Child and young adult injuries among long-term Afghan refugees.

David E. Sugerman, Adnan A. Hyder, Khurram Nasir

Research output: Contribution to journalArticle

Abstract

The aim was to determine the epidemiology and risk factors of childhood and young adult injuries among long-term Afghan refugees in Pakistan. A stratified cluster study was undertaken on a random sample of refugee households from June to July 2002. The Afghan Refugee Injury Survey was administered to the head of the household and recorded all injuries among household members within the last 3 months. Crude injury incidence was 12.3 per 1000 population among those aged 0-29 years (age groups 0-4, 5-14 and 15-29 years). Those aged 15-29 years had the highest injury rate (18.3 per 1000) closely followed by those aged 5-14 (12.3 per 1000) and much higher than the 0-4 years category (2.3 per 1000). Falls accounted for most injuries (48%) with both road traffic injuries and assaults accounting for 15%. The 15-29 year age group (odds ratio = 9.1) and those educated informally or for less than 6 years (odds ratio = 2.10), were associated with injury (p <0.05) after adjustment for age, gender, occupation and education. Occupation was not associated with injury at a statistically significant level. Afghan refugee children and young adults are disproportionately affected by injuries, especially falls, than children in developed countries. Appropriate injury prevention strategies must be implemented among refugee camps with long-term refugees as part of their health programmes.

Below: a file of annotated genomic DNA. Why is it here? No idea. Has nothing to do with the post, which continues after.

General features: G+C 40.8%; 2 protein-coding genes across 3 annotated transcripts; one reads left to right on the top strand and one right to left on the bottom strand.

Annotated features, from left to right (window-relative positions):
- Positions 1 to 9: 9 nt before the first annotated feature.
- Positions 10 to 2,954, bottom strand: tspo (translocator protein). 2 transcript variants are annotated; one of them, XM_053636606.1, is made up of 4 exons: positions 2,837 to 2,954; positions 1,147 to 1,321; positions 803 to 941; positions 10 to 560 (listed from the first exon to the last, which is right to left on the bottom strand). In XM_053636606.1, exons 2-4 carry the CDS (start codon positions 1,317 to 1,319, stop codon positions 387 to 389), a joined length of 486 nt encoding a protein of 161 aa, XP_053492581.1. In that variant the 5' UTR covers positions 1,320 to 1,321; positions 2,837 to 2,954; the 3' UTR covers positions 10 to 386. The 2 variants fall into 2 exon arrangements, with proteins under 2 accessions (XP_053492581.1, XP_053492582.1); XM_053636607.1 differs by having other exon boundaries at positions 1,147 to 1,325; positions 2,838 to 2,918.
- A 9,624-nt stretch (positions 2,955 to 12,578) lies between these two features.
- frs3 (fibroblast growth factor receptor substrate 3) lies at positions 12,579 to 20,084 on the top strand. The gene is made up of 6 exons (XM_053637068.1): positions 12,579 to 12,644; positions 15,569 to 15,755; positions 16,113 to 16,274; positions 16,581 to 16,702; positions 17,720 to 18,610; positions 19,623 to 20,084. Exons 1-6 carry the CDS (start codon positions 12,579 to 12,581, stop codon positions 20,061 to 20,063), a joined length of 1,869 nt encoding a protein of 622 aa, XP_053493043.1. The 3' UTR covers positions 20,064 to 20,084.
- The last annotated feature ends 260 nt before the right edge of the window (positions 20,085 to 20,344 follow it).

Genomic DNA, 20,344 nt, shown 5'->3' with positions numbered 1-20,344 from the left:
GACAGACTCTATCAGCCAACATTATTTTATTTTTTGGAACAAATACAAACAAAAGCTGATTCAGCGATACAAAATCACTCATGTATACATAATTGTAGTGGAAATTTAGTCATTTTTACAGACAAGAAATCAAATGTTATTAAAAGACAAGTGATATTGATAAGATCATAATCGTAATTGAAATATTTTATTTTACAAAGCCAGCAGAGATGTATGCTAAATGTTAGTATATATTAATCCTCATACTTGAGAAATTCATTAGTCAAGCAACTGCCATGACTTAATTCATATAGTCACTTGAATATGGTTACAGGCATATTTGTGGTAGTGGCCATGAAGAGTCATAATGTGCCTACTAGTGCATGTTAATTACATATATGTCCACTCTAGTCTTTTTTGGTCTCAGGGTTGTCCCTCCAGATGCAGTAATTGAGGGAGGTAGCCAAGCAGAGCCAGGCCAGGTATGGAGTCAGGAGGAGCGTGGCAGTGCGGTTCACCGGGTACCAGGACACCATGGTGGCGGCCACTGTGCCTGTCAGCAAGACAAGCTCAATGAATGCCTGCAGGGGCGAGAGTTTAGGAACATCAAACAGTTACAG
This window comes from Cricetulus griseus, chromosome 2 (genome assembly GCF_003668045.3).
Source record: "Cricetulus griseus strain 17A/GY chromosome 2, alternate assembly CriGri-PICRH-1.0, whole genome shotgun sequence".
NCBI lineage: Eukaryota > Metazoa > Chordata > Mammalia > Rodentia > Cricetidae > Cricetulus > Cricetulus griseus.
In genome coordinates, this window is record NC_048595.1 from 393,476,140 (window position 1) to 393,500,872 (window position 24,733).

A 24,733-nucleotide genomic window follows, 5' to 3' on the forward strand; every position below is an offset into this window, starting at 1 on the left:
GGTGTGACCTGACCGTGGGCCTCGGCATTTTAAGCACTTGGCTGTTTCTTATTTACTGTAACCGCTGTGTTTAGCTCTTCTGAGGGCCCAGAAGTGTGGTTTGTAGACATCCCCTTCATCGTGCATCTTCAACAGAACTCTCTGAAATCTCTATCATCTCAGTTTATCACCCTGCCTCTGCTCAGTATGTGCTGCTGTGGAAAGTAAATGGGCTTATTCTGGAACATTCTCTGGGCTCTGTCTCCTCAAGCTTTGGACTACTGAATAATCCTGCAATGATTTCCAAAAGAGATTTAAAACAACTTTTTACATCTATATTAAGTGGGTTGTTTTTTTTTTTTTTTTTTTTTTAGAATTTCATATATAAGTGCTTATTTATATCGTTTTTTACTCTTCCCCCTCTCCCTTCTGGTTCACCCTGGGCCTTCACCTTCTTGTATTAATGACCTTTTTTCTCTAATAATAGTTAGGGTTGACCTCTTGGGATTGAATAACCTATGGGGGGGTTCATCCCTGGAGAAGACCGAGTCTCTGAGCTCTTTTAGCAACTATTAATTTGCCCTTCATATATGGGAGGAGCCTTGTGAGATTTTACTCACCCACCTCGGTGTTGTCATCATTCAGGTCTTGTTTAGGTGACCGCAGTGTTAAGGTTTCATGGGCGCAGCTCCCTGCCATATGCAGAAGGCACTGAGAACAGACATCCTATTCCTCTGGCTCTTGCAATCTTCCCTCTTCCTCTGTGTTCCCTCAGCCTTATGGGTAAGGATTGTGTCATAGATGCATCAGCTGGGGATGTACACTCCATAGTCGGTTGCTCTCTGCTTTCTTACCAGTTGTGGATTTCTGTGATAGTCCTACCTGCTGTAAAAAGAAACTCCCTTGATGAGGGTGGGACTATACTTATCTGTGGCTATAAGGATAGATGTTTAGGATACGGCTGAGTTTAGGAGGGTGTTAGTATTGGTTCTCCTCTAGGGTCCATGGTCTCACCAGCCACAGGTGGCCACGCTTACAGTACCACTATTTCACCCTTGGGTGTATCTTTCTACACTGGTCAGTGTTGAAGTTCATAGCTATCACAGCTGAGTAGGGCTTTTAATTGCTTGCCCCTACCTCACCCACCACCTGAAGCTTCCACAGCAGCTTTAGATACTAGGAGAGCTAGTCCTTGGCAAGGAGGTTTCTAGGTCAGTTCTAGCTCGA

Original languageEnglish (US)
Pages (from-to)177-182
Number of pages6
JournalInternational Journal of Injury Control and Safety Promotion
Volume12
Issue number3
StatePublished - 2005

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